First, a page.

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“He’s willing to do anything to get a recruit on board,” said Nordin, who has decommitted from Penn State and has Michigan in his final five. “He wants to win and that’s what it’s about.

“It got to show me who he was a person and what his core values are.”

Some feel uncomfortable with the practice of middle-aged football coach staying over a recruit’s home. One college coach, speaking on a condition of anonymity, said he never would do it, and doesn’t expect any others to follow.

Farrell said he thinks “it’s ridiculous,” and said he believes the NCAA will put a stop to it. If that doesn’t happen, however, Dohn expects other coaches to mimic Harbaugh, whether it is staying over a player’s home or joining them in class.

“To me, he’s setting the bar for people,” Dohn said. “He’s creative. These are kids who are impressionable. Kids are thinking, ‘This is how much this guy wants me to play at his school.’ Everybody looks at it as going to class or sleeping over. It’s building a relationship. He’s doing it in a way people haven’t done it before.”

Harbaugh’s staff has done its best work in New Jersey, already securing four of the state’s top-eight prospects — highlighted by early enrollee Kareem Walker of DePaul Catholic, the sixth-ranked running back in the country, according to Rivals.com, who was once committed to Ohio State — and could wind up with the nation’s No. 1 overall prospect, defensive tackle Rashan Gary of Paramus Catholic.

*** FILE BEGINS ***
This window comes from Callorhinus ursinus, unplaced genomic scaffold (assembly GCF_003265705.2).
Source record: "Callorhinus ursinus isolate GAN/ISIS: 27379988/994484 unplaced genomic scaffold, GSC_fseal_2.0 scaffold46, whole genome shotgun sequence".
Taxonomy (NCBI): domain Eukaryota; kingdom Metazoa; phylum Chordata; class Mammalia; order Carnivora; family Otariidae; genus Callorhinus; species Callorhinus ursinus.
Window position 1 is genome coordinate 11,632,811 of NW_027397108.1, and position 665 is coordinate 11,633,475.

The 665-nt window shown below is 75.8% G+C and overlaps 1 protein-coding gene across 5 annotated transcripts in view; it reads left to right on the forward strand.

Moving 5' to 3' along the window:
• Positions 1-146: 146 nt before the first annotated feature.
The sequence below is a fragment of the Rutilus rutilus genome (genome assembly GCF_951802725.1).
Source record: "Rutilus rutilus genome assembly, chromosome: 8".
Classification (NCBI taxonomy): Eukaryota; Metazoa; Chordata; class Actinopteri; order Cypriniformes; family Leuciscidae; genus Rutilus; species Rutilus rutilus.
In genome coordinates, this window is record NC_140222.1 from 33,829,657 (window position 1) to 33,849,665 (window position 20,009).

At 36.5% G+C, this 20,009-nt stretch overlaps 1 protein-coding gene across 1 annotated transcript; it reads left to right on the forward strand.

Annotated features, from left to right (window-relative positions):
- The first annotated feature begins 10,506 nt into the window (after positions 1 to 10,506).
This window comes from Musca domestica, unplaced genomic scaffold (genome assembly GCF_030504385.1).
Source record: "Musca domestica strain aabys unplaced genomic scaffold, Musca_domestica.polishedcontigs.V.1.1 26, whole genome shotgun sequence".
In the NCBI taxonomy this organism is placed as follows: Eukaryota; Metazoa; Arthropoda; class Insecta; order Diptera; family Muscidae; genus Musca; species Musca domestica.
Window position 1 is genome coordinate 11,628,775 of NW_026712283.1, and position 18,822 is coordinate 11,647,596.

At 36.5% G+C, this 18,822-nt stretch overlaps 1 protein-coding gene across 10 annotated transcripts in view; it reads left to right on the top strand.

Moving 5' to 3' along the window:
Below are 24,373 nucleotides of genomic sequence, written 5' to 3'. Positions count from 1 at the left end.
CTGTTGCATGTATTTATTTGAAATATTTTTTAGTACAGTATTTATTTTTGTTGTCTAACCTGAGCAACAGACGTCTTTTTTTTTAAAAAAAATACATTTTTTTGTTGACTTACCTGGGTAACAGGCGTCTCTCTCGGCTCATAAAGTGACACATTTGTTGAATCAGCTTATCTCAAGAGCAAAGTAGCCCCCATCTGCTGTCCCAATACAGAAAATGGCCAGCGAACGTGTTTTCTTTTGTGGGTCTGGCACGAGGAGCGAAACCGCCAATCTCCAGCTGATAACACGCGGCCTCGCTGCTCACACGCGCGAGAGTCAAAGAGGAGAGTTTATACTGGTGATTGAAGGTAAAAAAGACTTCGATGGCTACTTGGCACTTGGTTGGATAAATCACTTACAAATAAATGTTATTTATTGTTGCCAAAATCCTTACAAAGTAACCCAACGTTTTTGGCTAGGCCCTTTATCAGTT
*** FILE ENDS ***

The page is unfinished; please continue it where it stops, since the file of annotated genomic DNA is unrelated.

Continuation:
There are a variety of reasons for his success in the Garden State, from the presence of former Paramus Catholic coach Chris Partridge, Michigan’s linebackers coach, to rising junior defensive back Jabrill Peppers, a two-time state champion who grew up with Walker and attended the same high school as Gary.

“They’re like bulldogs,” DePaul Catholic associate head coach Brian Murray said. “They want a guy, they’re coming after him. If you’re working 20 hours a week, they’re working 24.”

The biggest takeaway, to those who have come across Harbaugh, is how personable he is. He has been to the highest level of football — playing in an AFC Championship game and coaching in a Super Bowl — and yet, he is able to connect with kids, coaches and their parents. The day after getting the job, Harbaugh placed a phone call to Brad Hawkins Sr., whose son Brad Jr. of Camden High School is one of New Jersey’s top wide receivers and will sign with Michigan on Wednesday.

“We were on the phone for exactly 27 minutes. For 22 minutes, he talked to me about life and school, didn’t mention football at all,” Hawkins Sr. said. “Everything about the conversations with him was just different [from other coaches].”

Lost among his quirky recruiting practices and whether or not he has run kids off for more talented ones is what he already has accomplished at Michigan in a little bit over a year. On the field, he turned the program from a laughingstock the season before his arrival into one of the best teams in the Big Ten, and now he may be adding the No. 1 recruiting class in the country.

So far, he has been worth every bit of the seven-year contract that pays him roughly $5 million annually — even when games aren’t being played.